The fault lies in our approach and perspective. We assume that we need to be experts in these new fields to be able to succeed in it and we know that would take time and money which may not be available to us or we may not have to spare at the time. We however forget that we are entrepreneurs and can’t be specialist at everything; a lot of entrepreneurs start 2 or 3 businesses over their lifetime, you can’t become an expert in every field you start a business in.
Simply put, many of the skills needed to start and run a business in 2015 can’t be learned in business school. The work ethic, optimism, judgment, and ability to sell and grow a business aren’t taught in school. While getting a college degree holds social and educational merits, acquiring a business degree is far from mandatory to starting and running a successful business. In fact, some say you’d be better off investing all that tuition money in your first business instead. Think about it! Almost all the businesses we see and admire today weren’t started by “experts” or specialized degree owners; in fact a lot of college dropouts are succeeding in business nowadays and employing the “experts”.
The optimism and perseverance needed to get started in business is not taught in most business schools. The person who runs the most experiments with pig-headed discipline and continues to innovate, improve, and iterate models will be in far better shape than someone who attended business school and needs to make everything look good on paper before getting started. However, if you have the experience, skills, resources, and networks to make starting your business feasible, then go for it. You can team up with an expert co-founder or employ someone with the requisite skills, qualifications and experience to build your business.
Back to the concept of “Mindset of Disaster”, another thing you need to attack is the negative mindset of not having enough money to start a business and how you have to wait till an investor or Venture Capitalist takes notice of you and gives you money so you can finally begin work on your idea. Listen, people don’t invest in dreams or wishes; they need to see what you have done. Have you tested your product/service? Do you have a business plan? Have you put any of your own money into the idea? The real reason you haven’t started yet is maybe that you’re starting too big. You’ve set your sights on a fully staffed, top-of-the-line, penthouse-style web design agency that only works with fortune 500 companies. Why don’t you break your idea down into levels; what’s the smallest level of your business you can start today with what you have? What new skills can you learn? What friend can help build a part of your business? Stop waiting around for someone to hand you $1, 000,000 to start your dream. Work for it, plan for it, and make it happen. In this day and age, with the vast resources available to us in the form of the Internet, you can do virtually anything!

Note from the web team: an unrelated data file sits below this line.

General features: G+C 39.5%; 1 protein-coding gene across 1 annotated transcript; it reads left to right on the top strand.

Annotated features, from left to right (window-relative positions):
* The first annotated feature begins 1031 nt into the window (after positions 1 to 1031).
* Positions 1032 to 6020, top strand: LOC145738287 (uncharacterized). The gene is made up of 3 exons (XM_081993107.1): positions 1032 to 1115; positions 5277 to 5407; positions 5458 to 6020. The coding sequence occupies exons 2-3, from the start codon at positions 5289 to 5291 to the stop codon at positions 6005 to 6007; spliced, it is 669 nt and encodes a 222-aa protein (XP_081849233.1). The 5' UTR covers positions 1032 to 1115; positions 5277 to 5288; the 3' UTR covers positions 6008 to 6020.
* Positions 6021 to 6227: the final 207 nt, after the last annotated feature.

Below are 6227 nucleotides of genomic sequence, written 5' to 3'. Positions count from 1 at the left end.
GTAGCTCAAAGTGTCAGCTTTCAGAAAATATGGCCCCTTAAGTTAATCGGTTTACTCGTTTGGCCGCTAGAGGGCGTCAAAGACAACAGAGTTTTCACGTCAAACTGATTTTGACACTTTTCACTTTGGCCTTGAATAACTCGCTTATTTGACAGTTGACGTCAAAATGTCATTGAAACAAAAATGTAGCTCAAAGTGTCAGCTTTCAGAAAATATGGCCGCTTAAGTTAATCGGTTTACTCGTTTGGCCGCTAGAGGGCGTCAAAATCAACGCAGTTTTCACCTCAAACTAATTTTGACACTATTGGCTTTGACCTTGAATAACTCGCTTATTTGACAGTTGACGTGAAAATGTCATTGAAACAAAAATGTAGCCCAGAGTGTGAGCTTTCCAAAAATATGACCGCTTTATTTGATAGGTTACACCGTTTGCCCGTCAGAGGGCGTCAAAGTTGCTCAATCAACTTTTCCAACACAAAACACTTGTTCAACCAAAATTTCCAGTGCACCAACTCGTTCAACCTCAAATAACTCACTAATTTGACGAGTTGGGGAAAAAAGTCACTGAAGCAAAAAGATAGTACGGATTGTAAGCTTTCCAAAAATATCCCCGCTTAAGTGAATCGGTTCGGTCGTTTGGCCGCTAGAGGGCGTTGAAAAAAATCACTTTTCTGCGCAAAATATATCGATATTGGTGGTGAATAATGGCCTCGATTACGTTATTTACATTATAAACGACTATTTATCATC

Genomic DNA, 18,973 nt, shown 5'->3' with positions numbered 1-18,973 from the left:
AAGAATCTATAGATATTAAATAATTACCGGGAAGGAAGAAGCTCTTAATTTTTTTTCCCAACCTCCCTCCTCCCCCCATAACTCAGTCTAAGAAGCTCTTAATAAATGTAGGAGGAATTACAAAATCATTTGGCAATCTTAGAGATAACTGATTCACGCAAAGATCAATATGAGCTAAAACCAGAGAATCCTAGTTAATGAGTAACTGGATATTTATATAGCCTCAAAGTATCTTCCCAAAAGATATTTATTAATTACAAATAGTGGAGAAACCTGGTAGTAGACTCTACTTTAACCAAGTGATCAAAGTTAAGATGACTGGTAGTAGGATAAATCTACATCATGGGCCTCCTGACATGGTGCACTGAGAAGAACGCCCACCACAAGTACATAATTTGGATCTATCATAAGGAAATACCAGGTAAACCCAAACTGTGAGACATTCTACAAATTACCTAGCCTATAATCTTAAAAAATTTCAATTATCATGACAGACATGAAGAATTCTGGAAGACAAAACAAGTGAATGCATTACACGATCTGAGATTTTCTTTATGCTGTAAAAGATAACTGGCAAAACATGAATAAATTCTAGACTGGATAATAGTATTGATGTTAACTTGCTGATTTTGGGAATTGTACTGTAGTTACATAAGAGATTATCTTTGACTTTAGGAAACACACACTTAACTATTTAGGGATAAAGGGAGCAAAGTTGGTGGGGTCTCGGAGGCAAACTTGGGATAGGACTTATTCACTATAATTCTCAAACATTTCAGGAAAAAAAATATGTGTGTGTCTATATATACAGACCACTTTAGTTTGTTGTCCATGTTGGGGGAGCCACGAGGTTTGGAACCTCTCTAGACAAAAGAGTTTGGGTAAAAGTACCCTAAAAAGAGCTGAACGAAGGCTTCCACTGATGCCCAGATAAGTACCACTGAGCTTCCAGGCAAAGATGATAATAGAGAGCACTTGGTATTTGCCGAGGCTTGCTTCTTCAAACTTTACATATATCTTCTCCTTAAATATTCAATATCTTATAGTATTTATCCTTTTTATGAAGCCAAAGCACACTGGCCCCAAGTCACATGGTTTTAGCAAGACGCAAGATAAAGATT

My advice is that you sit down with yourself for a little “What’s holding me back session” and be brave enough to ask yourself the difficult questions! What do I want for my life? When do I want it? How can I get it? What do I need? Who do I need? What are my mindsets of disaster? What am I constantly telling myself? What’s holding you back? Perhaps answering this questions will help.
This article first appeared in Business Day Newspaper on Monday 27 April 2015